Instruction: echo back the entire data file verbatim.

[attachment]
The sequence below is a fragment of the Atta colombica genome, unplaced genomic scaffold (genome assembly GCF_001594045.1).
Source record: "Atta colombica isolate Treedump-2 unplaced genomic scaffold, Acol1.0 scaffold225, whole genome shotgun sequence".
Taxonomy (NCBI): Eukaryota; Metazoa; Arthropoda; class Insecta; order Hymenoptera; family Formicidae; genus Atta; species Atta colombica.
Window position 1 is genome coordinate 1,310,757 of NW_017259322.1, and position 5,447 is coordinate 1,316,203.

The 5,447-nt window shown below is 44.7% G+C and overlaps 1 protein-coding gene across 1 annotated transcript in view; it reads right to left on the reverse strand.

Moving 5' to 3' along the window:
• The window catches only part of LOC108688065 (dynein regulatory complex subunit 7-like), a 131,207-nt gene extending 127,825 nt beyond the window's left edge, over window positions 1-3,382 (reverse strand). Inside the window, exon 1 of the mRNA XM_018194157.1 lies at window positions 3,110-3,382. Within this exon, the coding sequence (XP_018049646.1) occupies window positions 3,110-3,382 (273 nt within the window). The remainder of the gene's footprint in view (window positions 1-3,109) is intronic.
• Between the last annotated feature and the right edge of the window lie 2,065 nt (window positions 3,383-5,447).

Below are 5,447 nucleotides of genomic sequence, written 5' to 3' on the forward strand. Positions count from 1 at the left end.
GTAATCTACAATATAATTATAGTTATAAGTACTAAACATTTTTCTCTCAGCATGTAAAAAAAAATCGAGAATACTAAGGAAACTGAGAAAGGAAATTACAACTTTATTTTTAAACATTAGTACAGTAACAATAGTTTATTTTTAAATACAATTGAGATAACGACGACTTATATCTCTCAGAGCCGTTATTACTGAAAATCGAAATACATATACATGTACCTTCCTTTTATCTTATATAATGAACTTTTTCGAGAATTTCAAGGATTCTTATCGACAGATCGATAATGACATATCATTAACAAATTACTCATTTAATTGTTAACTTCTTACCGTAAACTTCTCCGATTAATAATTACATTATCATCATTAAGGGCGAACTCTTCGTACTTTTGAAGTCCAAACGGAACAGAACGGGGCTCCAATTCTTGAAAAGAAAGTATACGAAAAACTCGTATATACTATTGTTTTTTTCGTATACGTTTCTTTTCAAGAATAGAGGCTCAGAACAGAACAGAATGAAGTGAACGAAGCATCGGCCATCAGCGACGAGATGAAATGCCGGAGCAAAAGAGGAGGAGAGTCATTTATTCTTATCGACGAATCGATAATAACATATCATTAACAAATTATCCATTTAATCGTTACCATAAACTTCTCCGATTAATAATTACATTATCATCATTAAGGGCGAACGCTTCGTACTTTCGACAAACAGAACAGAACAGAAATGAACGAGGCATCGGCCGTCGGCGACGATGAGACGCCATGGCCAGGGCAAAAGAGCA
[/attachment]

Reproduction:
The sequence below is a fragment of the Atta colombica genome, unplaced genomic scaffold (genome assembly GCF_001594045.1).
Source record: "Atta colombica isolate Treedump-2 unplaced genomic scaffold, Acol1.0 scaffold225, whole genome shotgun sequence".
Taxonomy (NCBI): Eukaryota; Metazoa; Arthropoda; class Insecta; order Hymenoptera; family Formicidae; genus Atta; species Atta colombica.
Window position 1 is genome coordinate 1,310,757 of NW_017259322.1, and position 5,447 is coordinate 1,316,203.

The 5,447-nt window shown below is 44.7% G+C and overlaps 1 protein-coding gene across 1 annotated transcript in view; it reads right to left on the reverse strand.

Moving 5' to 3' along the window:
• The window catches only part of LOC108688065 (dynein regulatory complex subunit 7-like), a 131,207-nt gene extending 127,825 nt beyond the window's left edge, over window positions 1-3,382 (reverse strand). Inside the window, exon 1 of the mRNA XM_018194157.1 lies at window positions 3,110-3,382. Within this exon, the coding sequence (XP_018049646.1) occupies window positions 3,110-3,382 (273 nt within the window). The remainder of the gene's footprint in view (window positions 1-3,109) is intronic.
• Between the last annotated feature and the right edge of the window lie 2,065 nt (window positions 3,383-5,447).

Below are 5,447 nucleotides of genomic sequence, written 5' to 3' on the forward strand. Positions count from 1 at the left end.
GTAATCTACAATATAATTATAGTTATAAGTACTAAACATTTTTCTCTCAGCATGTAAAAAAAAATCGAGAATACTAAGGAAACTGAGAAAGGAAATTACAACTTTATTTTTAAACATTAGTACAGTAACAATAGTTTATTTTTAAATACAATTGAGATAACGACGACTTATATCTCTCAGAGCCGTTATTACTGAAAATCGAAATACATATACATGTACCTTCCTTTTATCTTATATAATGAACTTTTTCGAGAATTTCAAGGATTCTTATCGACAGATCGATAATGACATATCATTAACAAATTACTCATTTAATTGTTAACTTCTTACCGTAAACTTCTCCGATTAATAATTACATTATCATCATTAAGGGCGAACTCTTCGTACTTTTGAAGTCCAAACGGAACAGAACGGGGCTCCAATTCTTGAAAAGAAAGTATACGAAAAACTCGTATATACTATTGTTTTTTTCGTATACGTTTCTTTTCAAGAATAGAGGCTCAGAACAGAACAGAATGAAGTGAACGAAGCATCGGCCATCAGCGACGAGATGAAATGCCGGAGCAAAAGAGGAGGAGAGTCATTTATTCTTATCGACGAATCGATAATAACATATCATTAACAAATTATCCATTTAATCGTTACCATAAACTTCTCCGATTAATAATTACATTATCATCATTAAGGGCGAACGCTTCGTACTTTCGACAAACAGAACAGAACAGAAATGAACGAGGCATCGGCCGTCGGCGACGATGAGACGCCATGGCCAGGGCAAAAGAGCA